Unfortunately for Cubs fans, Yu Darvish is no longer the only pitcher whose struggles belong in the headlines.

Last season’s blockbuster trade acquisition Jose Quintana has not at all picked where he left off after an effective second half on the North Side.

Quintana had a slow start in 2017 as well while he was pitching for the White Sox, will he be able to find a quick fix again this season?

A deeper look at the data tells us….

Probably, but the concerns are a bit more serious this time around.

VELOCITY 

Year Fourseam Sinker Change Curve Cutter
2012 90.79 90.80 85.84 79.04 87.93
2013 92.07 92.19 85.75 80.08 88.66
2014 92.32 92.10 86.33 80.94 90.75
2015 92.02 92.11 86.27 80.18 90.57
2016 92.56 92.53 86.65 77.99 90.81
2017 92.64 92.41 86.55 77.46 0.00
2018 91.88 91.90 86.90 76.89 0.00

 

The above chart from Brooks Baseball shows us Jose Quintana’s velocity per pitch throughout his career. As you can see his four-seam fastball and sinker velocity have sat steadily over 92 mph the last two seasons, and haven’t been below 92 mph since his rookie year. So far this season it’s been a different story and he’s paying for it.

Opponents are hitting .314 and slugging .500 against his fastball, whereas those numbers sat at .214 and .328 last season. Opponents are also slugging a whopping .583 against his sinker. That is #bad.

It’s not just discouraging that his fastball numbers are bad, it’s that they’re bad AND he’s using his four-seamer almost half of the time, as opposed to his 35.11% four-seam usage last season.

So that begs the question, why is he using his fastball so much more often if he’s throwing it slower and getting hit harder?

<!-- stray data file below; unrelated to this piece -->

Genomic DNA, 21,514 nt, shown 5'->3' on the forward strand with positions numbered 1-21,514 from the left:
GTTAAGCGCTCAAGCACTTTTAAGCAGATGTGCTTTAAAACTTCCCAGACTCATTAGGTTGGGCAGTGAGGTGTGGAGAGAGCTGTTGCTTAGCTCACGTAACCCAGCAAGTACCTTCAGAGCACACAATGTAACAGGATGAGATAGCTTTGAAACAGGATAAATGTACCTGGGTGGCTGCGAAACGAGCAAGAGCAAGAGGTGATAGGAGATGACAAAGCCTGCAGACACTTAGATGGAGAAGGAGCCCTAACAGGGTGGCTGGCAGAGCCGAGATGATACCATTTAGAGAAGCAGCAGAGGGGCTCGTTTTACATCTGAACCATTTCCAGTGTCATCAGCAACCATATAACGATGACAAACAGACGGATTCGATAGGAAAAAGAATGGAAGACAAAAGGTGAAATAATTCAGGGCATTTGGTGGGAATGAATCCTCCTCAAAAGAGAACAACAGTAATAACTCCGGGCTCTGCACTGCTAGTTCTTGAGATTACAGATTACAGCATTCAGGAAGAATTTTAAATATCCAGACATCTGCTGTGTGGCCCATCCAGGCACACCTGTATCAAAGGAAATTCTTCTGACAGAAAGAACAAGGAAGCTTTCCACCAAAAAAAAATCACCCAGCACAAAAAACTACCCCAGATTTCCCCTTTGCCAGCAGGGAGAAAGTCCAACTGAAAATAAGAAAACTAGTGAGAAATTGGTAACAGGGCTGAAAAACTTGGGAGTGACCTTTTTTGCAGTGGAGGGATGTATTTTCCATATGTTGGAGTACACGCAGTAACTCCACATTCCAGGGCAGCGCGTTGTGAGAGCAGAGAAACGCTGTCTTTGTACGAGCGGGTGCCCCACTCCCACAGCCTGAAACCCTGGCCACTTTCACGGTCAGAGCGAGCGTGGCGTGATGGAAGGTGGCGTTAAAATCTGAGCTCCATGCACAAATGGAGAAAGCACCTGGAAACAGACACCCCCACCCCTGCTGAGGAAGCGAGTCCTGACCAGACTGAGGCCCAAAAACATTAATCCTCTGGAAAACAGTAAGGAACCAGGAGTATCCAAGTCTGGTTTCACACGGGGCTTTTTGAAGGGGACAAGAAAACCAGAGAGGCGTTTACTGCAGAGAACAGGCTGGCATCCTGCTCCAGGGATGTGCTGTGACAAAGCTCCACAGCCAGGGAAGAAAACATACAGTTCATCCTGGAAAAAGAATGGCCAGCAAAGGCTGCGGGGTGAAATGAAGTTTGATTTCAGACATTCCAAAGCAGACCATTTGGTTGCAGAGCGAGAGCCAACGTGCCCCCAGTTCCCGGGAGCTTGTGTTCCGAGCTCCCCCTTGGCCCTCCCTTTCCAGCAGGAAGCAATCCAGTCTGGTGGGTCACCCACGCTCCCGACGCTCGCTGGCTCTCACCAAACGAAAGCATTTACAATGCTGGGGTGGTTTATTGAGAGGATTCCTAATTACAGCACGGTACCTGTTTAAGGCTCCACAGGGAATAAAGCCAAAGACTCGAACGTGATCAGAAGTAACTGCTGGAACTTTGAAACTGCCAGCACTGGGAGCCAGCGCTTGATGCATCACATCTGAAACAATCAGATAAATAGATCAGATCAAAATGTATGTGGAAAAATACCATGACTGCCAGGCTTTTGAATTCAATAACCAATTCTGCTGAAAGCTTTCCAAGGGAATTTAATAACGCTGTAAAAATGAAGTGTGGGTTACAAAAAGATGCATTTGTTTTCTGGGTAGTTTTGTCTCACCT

COMMAND

Entering the year, Quintana’s career-worst walk rate was 7.7%. Right now his walk rate is 11.2%. His spike in walks can be largely credited to his lack of curveball command.

Lack of curveball command has forced him to go to his fastball more often when ahead in the count, and it’s nearly eliminated the option of going to his curve for a first-pitch strike. He’s also getting swings and misses on only 8.02% of his curves, by far the lowest mark of his career.

THE TAKEAWAY

While the velocity dip is new, the curveball command is what got him in trouble during the first half of last year, and he fixed it. Considering his and pitching coach Jim Hickey’s track records, it should be just a matter of time before they detect what’s wrong with his curve before fixing it again this time around. Yes, loss of command *could* be an indicator of legitimate decline(GASP). But like I said, his track record and age (still just 29) make it unlikely that that’s the case.

Also encouraging? Despite lacking his best stuff and command thus far, only one opponent has given him serious trouble.

The fact that he’s been able to, mostly, avoid disaster thus far is significant.

There’s one other thing that Cubs fans should keep in mind. Last season Jake Arrieta had a 5.44 ERA through eight starts with declining velocity. By August, his fastball velocity was up a full mph, his slider was up two full mph, and as a result he won NL pitcher of the month and finished the season with a 3.53 ERA.

Hmm, it’s almost like good pitchers coming off a short offseason have struggles sometimes.

The point is, these things happen. A slight velocity dip isn’t the end of the world for a guy coming off his fifth straight 200 inning season. Trust the body of work, trust the track record, and most importantly, trust that he’ll succeed because the man that traded for him 10 months ago isn’t wrong about these things very often.